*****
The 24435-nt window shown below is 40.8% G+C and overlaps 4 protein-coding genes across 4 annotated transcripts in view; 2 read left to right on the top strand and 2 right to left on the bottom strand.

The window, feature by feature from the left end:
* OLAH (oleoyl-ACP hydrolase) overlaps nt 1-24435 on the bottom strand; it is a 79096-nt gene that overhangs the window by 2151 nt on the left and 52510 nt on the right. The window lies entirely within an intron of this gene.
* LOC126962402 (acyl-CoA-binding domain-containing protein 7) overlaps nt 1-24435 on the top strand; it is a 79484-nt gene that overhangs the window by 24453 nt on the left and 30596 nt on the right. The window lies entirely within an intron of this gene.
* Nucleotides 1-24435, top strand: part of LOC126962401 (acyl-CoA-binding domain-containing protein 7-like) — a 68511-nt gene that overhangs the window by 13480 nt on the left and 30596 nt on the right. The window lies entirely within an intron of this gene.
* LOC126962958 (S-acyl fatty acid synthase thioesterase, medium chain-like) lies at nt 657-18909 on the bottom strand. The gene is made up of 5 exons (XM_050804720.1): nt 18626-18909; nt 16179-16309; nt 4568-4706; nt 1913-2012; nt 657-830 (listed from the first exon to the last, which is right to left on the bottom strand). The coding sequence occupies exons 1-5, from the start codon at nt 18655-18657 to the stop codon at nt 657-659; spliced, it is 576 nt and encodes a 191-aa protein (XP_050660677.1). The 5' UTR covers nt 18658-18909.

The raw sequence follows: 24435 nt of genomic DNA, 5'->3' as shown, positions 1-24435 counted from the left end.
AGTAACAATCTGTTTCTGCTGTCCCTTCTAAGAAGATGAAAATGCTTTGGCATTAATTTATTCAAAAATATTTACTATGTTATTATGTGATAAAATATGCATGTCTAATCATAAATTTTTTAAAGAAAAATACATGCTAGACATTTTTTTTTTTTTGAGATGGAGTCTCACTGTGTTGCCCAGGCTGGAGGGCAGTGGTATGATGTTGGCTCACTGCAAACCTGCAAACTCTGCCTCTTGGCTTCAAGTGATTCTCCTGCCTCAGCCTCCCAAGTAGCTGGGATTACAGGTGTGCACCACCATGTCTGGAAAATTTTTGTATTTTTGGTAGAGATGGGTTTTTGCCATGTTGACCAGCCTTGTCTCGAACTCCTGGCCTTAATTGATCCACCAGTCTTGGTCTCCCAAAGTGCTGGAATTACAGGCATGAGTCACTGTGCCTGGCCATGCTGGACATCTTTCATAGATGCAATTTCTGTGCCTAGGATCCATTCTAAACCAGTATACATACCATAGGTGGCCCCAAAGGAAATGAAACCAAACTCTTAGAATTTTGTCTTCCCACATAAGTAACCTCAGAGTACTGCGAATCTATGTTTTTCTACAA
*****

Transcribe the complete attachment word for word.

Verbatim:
The 24435-nt window shown below is 40.8% G+C and overlaps 4 protein-coding genes across 4 annotated transcripts in view; 2 read left to right on the top strand and 2 right to left on the bottom strand.

The window, feature by feature from the left end:
* OLAH (oleoyl-ACP hydrolase) overlaps nt 1-24435 on the bottom strand; it is a 79096-nt gene that overhangs the window by 2151 nt on the left and 52510 nt on the right. The window lies entirely within an intron of this gene.
* LOC126962402 (acyl-CoA-binding domain-containing protein 7) overlaps nt 1-24435 on the top strand; it is a 79484-nt gene that overhangs the window by 24453 nt on the left and 30596 nt on the right. The window lies entirely within an intron of this gene.
* Nucleotides 1-24435, top strand: part of LOC126962401 (acyl-CoA-binding domain-containing protein 7-like) — a 68511-nt gene that overhangs the window by 13480 nt on the left and 30596 nt on the right. The window lies entirely within an intron of this gene.
* LOC126962958 (S-acyl fatty acid synthase thioesterase, medium chain-like) lies at nt 657-18909 on the bottom strand. The gene is made up of 5 exons (XM_050804720.1): nt 18626-18909; nt 16179-16309; nt 4568-4706; nt 1913-2012; nt 657-830 (listed from the first exon to the last, which is right to left on the bottom strand). The coding sequence occupies exons 1-5, from the start codon at nt 18655-18657 to the stop codon at nt 657-659; spliced, it is 576 nt and encodes a 191-aa protein (XP_050660677.1). The 5' UTR covers nt 18658-18909.

The raw sequence follows: 24435 nt of genomic DNA, 5'->3' as shown, positions 1-24435 counted from the left end.
AGTAACAATCTGTTTCTGCTGTCCCTTCTAAGAAGATGAAAATGCTTTGGCATTAATTTATTCAAAAATATTTACTATGTTATTATGTGATAAAATATGCATGTCTAATCATAAATTTTTTAAAGAAAAATACATGCTAGACATTTTTTTTTTTTTGAGATGGAGTCTCACTGTGTTGCCCAGGCTGGAGGGCAGTGGTATGATGTTGGCTCACTGCAAACCTGCAAACTCTGCCTCTTGGCTTCAAGTGATTCTCCTGCCTCAGCCTCCCAAGTAGCTGGGATTACAGGTGTGCACCACCATGTCTGGAAAATTTTTGTATTTTTGGTAGAGATGGGTTTTTGCCATGTTGACCAGCCTTGTCTCGAACTCCTGGCCTTAATTGATCCACCAGTCTTGGTCTCCCAAAGTGCTGGAATTACAGGCATGAGTCACTGTGCCTGGCCATGCTGGACATCTTTCATAGATGCAATTTCTGTGCCTAGGATCCATTCTAAACCAGTATACATACCATAGGTGGCCCCAAAGGAAATGAAACCAAACTCTTAGAATTTTGTCTTCCCACATAAGTAACCTCAGAGTACTGCGAATCTATGTTTTTCTACAA